Not long ago, I met with an old friend of mine who is a “swinger.” For those of you who don’t know, swinging is when both partners in a committed relationship agree to have a sexually open relationship. This guy was married and came in to talk to me about – you guessed it – marital problems. The idea behind “swinging” is that things never become mundane. Sexual monogamy, according to swingers, is nothing more than confining yourself to sexual boredom. Being with the same partner becomes cliché and uneventful. Swinging keeps things fresh and novel at all times so the high produced by provocation is always maintained.
As problematic and destructive as marital swinging is, that is not what I am writing about. I want to talk about what I call theological swinging. This is, in my opinion, one of the greatest problems in theology today (and probably of any day). Let me explain.
Before going to seminary, I was given a set of books by my pastor. At the time he was, to me, the smartest person living on planet Earth. I salivated to get a peek of his notes each week. I wanted to record everything he said. And just to get to see his library – the source of the very sun! – was just about too much excitement for me to handle. That is why I was speechless the day he gave me two books, one blue and one red. I knew these were precious books to him due to the amount of notes and stickies that covered the dog-eared pages. What were they? Evidence That Demands a Verdict, Volumes 1 and 2 by Josh McDowell. Upon receipt of these books I read them over and over. The wisdom and knowledge that filled the pages was almost too much excitement for this 20-year-old wannabe apologist to take. It was so provocative to me. The provocation came not from learning the Gospel for the first time, but from seeing with my own eyes, for the first time, an attempt to defend Christianity. “Are you kidding me?!” I said each time I read about a new topic. This guy, Josh McDowell, must be a giant of the faith, demanding respect from everyone. He was my new hero.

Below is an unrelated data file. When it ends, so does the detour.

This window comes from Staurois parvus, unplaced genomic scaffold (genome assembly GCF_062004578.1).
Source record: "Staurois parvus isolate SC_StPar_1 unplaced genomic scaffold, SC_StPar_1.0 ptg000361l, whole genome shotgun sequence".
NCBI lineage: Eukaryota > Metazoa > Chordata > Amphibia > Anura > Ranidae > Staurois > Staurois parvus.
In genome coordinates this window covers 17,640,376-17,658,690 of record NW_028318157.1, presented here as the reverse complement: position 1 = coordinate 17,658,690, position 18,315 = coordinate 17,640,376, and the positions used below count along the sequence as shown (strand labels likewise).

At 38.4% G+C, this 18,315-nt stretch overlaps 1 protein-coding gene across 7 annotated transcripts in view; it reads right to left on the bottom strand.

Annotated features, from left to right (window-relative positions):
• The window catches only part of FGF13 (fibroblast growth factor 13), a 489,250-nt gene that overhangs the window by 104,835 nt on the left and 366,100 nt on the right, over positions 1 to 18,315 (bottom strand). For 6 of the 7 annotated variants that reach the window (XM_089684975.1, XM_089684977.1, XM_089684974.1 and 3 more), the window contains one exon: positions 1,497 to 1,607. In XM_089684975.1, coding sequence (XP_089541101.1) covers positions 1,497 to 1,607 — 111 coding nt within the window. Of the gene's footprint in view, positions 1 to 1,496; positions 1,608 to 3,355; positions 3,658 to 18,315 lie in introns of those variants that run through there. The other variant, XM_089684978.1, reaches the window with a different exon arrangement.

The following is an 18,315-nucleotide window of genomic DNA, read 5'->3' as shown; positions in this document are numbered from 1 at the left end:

It was not until I hit seminary that I found out the “truth.” You see, at seminary, among all the students “in the know,” I came to find out very quickly that these kinds of works are frowned upon. I came to find out that McDowell’s apologetics were called “pop” apologetics. In essence, pop apologetics is cliché defense of the faith performed by cliché apologists. Translation: it was naive. It was not kosher. If and when I quoted someone like McDowell in a conversation with fellow students, there would be some snickering. The idea conveyed was that there were certain works, written by certain authors, that were “little league” and not respectable. Whether is was Lewis Sperry Chafer, Josh McDowell, Wayne Grudem, or R.C. Sproul (all of whom were my self-proclaimed mentors until that point), they were, at best, milk from the breast of my mother; at worst, they were naive teachers who simply parroted the simple and sheltered faith of evangelicalism. If you wanted to run with the “big boys” you had to read yourself some Barth, Multmonn, Hauerwas, or one of the liberation theologians such as Boff or Gutierrez. Why? Because, quite frankly, they did not fit the “stupid” evangelical mold. These were the “cool” people to read. They were the trump cards that, when played, left other students feeling inadequate and inferior. I thought I could read Dwight Pentecost’s Things to Come and be prepared for any discussion on eschatology. Who knew that quoting Theology of Hope by Jürgen Moltmann at Dallas Theological Seminary would be more prestigious than Pentecost? Who knew that saying that you had been reading A Theology of Liberation would score you more points than reading Basic Theology by Charles Ryrie? Who knew that the greatest danger for any Christian leader was to be labeled cliché? Continue Reading →